The US Energy Department’s authorisation of a second export LNG facility over the weekend won’t come as a shock to those pumping several hundred billion dollars into Australian export LNG projects.
With about 20 applications to build export LNG terminals in the US to take advantage of the US shale gas revolution and the big differential between US domestic gas prices and LNG prices it was inevitable that, despite a raging debate about reserving gas in the US and the strength of the manufacturing lobby, at least some of those applications would be approved.
The Freeport LNG project in Texas that gained conditional approval from the Energy Department is a two-train project, with active marketing of gas for a third train, that would have the capacity to liquefy up to 1.9 billion cubic feet of gas a day. Previously, the only facility in the US with approval to export to countries which don’t have a free trade agreement with the US was the Sabine Pass terminal in Louisiana.
The Freeport facility (co-located with an import terminal) is being planned as effectively a tolling facility for third parties, although the consortium reserves the option of sourcing gas on its own account. Interestingly, the consortium has nominated the Eagle Ford shale region in Texas – where BHP Billiton has its biggest and best shale gas and liquids reserves – as the probable source of most of its feed.
With the US awash in shale gas its potential exports of surplus gas in the form of LNG have been seen as a substantial threat to the wave of massive export LNG projects being built in Queensland and Western Australia.
The Freeport consortium (which, ironically, includes Dow Chemicals, one of the fiercest opponents of exporting US gas as well as ConocoPhillips, a partner with Origin Energy in one of the Queensland export LNG projects) has already secured contracts with Japan’s Osaka Gas and Chubu Electric for its first train and BP for its second, confirming that the US gas will compete for Asian customers with the Australian projects.
The lure is the price differential between the Henry Hub-based domestic US gas price and the oil-linked prices available for LNG in Asia. When the queue of applications for export permits began lengthening in the US the Henry Hub price was below $US2 per mBTU and LNG prices in Asia were about $US15 per mBTU.
While the Henry Hub price is now above $US4 per mBTU there is still an attractive margin available, despite the estimated liquefaction and shipping costs of perhaps $US8 per mBTU, but not quite as attractive as it was before prices recovered.
The forward curve for US gas prices shows them pushing up further towards and through the $US5 per mBTU level towards the latter part of this decade. If the US economy were to recover more quickly and strongly than anticipated it is conceivable that the domestic gas price would trend higher.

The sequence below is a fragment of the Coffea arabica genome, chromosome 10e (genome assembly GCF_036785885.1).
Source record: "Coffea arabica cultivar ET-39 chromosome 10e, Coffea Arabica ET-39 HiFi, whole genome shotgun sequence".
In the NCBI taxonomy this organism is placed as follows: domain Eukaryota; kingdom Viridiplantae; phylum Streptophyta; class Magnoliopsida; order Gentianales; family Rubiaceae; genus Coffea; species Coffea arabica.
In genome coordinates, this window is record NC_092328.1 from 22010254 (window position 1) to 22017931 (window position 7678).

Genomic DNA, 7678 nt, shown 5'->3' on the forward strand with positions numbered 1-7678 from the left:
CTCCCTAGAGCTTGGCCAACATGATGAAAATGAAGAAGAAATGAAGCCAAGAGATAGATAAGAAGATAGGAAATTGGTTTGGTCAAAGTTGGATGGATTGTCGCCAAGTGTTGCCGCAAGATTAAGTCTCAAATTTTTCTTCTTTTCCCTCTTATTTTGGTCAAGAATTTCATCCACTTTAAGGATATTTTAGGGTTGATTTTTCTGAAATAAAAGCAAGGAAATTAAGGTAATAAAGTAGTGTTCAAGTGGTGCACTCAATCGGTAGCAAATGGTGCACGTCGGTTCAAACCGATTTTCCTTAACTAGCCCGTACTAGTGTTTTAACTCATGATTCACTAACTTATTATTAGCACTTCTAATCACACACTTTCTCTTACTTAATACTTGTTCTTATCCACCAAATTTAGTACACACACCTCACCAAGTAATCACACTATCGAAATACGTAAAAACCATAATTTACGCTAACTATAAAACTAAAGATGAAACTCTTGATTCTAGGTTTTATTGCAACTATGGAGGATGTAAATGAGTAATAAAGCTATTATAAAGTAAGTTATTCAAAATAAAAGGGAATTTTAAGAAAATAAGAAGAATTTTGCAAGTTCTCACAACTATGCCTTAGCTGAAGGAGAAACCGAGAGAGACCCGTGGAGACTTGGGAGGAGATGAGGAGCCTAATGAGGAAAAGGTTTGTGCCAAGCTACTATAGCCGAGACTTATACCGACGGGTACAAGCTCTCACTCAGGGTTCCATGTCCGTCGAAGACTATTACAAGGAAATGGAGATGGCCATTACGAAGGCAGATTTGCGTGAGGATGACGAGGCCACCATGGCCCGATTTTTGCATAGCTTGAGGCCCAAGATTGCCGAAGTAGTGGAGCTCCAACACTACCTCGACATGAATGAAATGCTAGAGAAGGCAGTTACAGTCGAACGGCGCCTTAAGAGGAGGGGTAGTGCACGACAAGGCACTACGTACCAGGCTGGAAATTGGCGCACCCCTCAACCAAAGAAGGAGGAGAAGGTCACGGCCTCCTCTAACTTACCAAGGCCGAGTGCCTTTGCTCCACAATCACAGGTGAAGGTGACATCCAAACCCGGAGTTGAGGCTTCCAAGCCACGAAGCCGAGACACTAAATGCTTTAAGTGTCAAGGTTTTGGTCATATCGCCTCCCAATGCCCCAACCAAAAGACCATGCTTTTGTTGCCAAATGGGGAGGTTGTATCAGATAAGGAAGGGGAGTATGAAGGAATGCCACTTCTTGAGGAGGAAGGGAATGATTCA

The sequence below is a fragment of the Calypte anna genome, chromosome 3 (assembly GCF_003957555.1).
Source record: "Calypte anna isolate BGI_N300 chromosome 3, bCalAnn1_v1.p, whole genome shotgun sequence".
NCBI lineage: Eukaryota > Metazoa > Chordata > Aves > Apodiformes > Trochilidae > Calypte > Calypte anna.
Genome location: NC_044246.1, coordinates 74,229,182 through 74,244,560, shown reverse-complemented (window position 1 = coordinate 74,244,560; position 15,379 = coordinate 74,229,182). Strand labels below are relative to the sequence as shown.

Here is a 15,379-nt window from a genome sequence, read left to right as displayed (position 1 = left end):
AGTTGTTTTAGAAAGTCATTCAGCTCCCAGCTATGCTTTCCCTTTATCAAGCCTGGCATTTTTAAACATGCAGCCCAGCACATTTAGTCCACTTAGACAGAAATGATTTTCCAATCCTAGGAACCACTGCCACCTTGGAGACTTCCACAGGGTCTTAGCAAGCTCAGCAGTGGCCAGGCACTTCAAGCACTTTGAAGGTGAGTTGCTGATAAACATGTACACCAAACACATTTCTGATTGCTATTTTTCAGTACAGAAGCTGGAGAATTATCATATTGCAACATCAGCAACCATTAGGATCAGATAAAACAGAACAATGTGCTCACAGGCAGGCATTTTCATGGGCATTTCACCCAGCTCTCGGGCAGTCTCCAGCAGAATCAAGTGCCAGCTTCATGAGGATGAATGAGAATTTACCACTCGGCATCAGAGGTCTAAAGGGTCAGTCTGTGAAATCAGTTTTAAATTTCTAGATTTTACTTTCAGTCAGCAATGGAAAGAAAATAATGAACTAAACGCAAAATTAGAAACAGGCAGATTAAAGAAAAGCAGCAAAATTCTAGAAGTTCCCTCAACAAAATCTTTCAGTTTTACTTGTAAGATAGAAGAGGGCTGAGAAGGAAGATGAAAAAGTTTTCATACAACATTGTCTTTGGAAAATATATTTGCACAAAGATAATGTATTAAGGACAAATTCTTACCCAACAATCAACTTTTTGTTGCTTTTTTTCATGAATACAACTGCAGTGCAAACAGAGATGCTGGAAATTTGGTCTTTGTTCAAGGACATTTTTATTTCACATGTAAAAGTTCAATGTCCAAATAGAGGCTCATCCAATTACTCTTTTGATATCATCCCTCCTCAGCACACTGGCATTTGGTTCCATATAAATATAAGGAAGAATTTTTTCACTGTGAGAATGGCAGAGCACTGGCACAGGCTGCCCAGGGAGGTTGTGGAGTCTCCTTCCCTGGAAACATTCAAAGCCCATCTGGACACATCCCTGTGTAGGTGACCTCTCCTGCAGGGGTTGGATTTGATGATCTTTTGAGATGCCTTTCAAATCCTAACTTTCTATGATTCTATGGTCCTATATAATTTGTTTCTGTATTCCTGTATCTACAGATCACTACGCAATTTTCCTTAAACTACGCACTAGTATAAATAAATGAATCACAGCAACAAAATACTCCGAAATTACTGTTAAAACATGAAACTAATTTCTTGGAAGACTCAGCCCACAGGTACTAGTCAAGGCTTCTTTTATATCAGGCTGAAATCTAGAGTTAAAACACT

While there is no doubt that large-scale exports of US-sourced LNG would have an impact on the prices available to the Australian projects and the other major Middle Eastern suppliers, the near-term scale of that threat can be over-stated given that any material decline in LNG prices would undermine the appeal of exports for US producers.
Even if it gets the remaining approvals it needs, the $US10 billion Freeport project, for instance, won’t even start construction until the end of this year and won’t start producing LNG from its first train until at least the end of 2017.
If there is to be a material impact on the market the US would need to approve a number of the other projects, so it is unlikely that they could have a major impact on the market much before the end of the decade.
Most of the Australian projects still under construction will be producing LNG in the middle of this decade – a number of them from next year. Most of their output is contracted for 20-plus years and all the Queensland projects and many in WA have their major customers as equity partners.
While the Energy Department has downplayed the impact of LNG exports on domestic gas prices, once US shale gas gets access to international energy prices there is little doubt that if the US completely liberalised gas exports US domestic prices would rise and international prices would fall until there was only a modest arbitrage between the two, reducing the appeal of further exports.
Those gloomy about the prospects for Australian LNG highlight the big capital cost blowouts that have been occurring, although a large element of those blowouts relates to the strength of an Australian dollar that is now weakening. New technologies, like Shell’s floating LNG technology, also offer the prospect of significantly lower development costs for new projects.
Most of the projects, however, cover their costs at oil prices below $US40 a barrel and recover their cost of capital around the $US50 a barrel level, which suggests they ought to be able to withstand lower gas prices and still generate attractive returns in an environment where demand for energy in the region continues to grow very strongly.
If the US does become a significant competitor in the Asian LNG market it will inevitably have a negative impact on the economics of the local projects.
It is, however, too early to determine how negative that impact might be given the complex politics around large-scale LNG exports in the US and the reliance by any aspiring US exporter on a continuing and strongly favourable relationship between US domestic prices and international prices.